Felix also made "a lot" of phone calls to Martin, Isvett‟s step-father and Francisca‟s husband, at the Gomez residence. He repeatedly asked if Martin knew where Francisca and Isvett were. Each time Martin said he did not know, Felix became angrier. Eventually, Felix told Martin, "Don‟t you think I dare to kill you." Although Martin did not believe Felix meant it, he told his brother Jose, who gathered Jose‟s girlfriend and her child, along with Martin‟s children (14-year-old Lisette Gomez, and 10-year-old Juan Gomez) in a single bedroom. Martin retired to the master bedroom, and turned a television on. Outside the master bedroom is an alley which runs east-west along the north side of the house. Two master bedroom windows, which we shall refer to as the "west window" and the "east window," face the alley. The windows are about ten feet apart. A dresser with a large upright mirror resting on it blocks access to the east window from inside the room.
Shortly after midnight (early on February 9, 2005), while Isvett and Francisca were still at the hospital, Felix drove to the Gomez family home. Felix was familiar with the home from many visits before Isvett moved out. He knew Martin and the two Gomez children lived there, but would not necessarily have known Jose and the others were visiting.
Martin heard Felix‟s car drive up in the alley outside the master bedroom. He heard tires screeching and Felix‟s favorite music playing very loud. When Martin looked out the west window, he saw Felix in the alley on the far side of the car. Felix pointed a.38 caliber handgun at the east window. Martin dropped to the floor and, immediately thereafter, heard two gunshots and things breaking in the room. He heard Felix drive away.
Both bullets penetrated a heavy metal screen and the east master bedroom window, then went through the mirror located immediately inside the window. One round traveled through the bedroom and lodged in the wall of an adjacent hallway. The other, after passing through the master bedroom door and the hallway, glanced off a bathroom door frame, passed through the bathroom, penetrated a mini-blind covering an open bathroom window, and fell to the ground outside the house. That bathroom was shared by the entire family.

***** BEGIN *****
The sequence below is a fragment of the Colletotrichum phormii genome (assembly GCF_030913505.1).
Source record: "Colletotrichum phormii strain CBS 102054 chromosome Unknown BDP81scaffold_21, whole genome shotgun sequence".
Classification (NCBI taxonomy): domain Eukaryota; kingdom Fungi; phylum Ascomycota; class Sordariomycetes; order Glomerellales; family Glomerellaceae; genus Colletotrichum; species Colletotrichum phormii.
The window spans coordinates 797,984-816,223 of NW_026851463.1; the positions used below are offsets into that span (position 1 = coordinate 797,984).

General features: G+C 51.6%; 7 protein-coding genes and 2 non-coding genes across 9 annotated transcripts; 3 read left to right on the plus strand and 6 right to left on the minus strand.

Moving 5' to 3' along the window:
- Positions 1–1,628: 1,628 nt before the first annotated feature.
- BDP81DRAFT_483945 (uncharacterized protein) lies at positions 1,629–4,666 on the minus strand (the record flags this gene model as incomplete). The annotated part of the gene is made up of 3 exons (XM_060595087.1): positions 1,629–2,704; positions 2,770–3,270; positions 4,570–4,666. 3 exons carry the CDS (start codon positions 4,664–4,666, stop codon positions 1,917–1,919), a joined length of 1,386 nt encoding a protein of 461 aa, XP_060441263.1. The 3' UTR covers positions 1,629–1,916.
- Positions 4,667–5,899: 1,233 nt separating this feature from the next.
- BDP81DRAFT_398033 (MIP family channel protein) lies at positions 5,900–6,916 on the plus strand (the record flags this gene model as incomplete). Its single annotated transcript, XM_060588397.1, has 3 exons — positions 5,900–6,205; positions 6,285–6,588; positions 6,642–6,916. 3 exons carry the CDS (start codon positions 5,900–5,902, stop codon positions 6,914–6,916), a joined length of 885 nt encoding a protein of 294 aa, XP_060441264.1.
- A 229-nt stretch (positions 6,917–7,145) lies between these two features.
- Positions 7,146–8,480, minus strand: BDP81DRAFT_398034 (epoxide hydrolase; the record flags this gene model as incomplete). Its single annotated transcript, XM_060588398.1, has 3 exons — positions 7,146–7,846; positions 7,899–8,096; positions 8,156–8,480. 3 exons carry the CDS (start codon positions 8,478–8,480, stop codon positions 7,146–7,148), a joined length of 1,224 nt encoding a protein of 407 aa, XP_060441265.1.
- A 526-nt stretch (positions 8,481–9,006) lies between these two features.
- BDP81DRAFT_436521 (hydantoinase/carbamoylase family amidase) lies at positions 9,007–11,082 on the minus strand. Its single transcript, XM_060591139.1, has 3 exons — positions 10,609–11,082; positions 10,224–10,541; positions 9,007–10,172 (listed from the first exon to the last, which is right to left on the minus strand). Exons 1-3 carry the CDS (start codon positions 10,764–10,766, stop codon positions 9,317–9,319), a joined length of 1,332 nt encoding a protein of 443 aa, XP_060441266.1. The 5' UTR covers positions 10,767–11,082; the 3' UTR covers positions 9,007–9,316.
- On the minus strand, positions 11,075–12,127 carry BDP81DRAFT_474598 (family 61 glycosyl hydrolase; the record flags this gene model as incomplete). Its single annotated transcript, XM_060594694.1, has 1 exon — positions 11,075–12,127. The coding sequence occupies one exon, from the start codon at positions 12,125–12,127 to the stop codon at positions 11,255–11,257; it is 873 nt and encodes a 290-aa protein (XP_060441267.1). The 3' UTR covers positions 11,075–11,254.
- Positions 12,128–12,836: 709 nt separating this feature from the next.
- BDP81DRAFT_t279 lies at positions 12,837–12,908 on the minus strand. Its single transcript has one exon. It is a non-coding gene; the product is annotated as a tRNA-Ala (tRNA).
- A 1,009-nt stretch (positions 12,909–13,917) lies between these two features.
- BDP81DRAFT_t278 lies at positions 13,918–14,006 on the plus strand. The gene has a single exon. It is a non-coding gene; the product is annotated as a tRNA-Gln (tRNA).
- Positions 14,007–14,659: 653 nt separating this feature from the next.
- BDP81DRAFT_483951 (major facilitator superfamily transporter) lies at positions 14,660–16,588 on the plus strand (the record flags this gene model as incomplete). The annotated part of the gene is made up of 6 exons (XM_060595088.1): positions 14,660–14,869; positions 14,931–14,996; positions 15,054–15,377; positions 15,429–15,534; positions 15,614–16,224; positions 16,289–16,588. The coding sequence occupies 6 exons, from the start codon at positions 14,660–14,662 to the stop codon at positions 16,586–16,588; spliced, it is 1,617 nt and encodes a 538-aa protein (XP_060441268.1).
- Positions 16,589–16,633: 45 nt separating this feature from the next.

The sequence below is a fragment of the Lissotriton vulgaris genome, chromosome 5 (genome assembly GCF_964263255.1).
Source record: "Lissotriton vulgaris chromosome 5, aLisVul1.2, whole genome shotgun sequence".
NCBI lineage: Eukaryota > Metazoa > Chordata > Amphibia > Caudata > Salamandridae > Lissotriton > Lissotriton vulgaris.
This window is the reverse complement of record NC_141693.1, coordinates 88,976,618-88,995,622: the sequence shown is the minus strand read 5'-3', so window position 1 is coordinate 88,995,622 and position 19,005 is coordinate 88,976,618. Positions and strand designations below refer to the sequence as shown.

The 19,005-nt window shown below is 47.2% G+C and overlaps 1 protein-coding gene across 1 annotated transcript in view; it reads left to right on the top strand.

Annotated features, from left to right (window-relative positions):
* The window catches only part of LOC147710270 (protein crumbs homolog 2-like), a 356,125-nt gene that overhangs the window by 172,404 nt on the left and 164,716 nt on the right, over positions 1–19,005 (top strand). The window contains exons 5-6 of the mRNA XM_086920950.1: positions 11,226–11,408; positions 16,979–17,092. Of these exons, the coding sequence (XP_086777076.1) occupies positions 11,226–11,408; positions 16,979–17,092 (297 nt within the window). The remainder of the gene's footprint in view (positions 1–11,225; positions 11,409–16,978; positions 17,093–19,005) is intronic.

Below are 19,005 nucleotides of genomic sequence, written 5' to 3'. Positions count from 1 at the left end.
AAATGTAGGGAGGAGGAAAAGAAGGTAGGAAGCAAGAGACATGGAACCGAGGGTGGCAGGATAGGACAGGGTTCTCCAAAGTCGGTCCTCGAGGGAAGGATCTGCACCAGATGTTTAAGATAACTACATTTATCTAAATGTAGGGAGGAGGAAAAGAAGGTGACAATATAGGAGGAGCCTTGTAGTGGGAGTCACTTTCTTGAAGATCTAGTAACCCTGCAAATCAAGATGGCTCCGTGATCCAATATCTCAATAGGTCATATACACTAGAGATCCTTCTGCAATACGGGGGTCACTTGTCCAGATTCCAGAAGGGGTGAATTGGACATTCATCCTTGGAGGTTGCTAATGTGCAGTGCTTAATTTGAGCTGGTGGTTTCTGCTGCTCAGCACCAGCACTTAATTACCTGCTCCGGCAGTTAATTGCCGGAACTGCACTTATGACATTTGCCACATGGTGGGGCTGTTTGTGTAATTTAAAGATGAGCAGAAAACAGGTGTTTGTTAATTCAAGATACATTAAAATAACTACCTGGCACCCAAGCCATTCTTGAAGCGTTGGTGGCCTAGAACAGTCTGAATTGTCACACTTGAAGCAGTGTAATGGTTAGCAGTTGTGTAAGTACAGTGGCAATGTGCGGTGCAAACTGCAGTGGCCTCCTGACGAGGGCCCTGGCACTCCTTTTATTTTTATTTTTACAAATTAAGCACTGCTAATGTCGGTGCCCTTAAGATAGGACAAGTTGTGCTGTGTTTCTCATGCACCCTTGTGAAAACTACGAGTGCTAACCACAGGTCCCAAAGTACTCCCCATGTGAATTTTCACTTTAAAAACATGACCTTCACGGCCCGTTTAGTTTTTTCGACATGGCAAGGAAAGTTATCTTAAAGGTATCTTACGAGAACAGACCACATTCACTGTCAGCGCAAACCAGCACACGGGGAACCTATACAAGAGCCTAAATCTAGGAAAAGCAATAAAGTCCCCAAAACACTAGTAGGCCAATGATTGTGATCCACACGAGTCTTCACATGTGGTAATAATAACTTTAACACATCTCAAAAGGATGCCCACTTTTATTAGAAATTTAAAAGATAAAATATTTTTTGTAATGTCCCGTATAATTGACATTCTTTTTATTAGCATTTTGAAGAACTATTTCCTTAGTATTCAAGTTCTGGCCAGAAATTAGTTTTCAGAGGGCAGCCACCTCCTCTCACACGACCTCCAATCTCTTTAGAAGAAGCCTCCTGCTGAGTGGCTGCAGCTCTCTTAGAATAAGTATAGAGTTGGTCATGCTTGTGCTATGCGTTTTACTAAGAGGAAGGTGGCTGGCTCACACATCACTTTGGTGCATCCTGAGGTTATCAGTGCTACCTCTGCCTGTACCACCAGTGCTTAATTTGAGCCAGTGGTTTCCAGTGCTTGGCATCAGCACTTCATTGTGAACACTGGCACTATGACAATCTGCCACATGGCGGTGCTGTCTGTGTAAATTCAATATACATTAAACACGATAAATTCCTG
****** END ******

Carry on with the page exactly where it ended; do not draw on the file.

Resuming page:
In August 2007, the People filed an information charging Felix with the attempted premeditated murder of Martin Gomez (count 1), shooting at an inhabited dwelling (count 2), and assault with a firearm on Martin Gomez, Lisette Gomez, and Juan Gomez (counts 3, 4 & 5). During a three-day jury trial in December 2007, the prosecution presented evidence establishing the facts summarized above. On December 18, 2007, the jury returned verdicts finding Felix guilty as charged. The trial court orally pronounced sentence "forthwith" as follows: Count 1: life with the possibility of parole plus 20 years for the firearm enhancement; Count 2: five year midterm to run concurrently with count 1; Count 3: three year midterm plus four years for the firearm enhancement, stayed pursuant to Penal Code section 654; Count 4: three year midterm plus four years for the firearm enhancement, to run concurrently with count 1; and Count 5: three year midterm plus four years for the firearm enhancement, to run concurrently with counts 1, 2, and 4.*fn1
I. Sufficiency of Evidence of Premeditated ...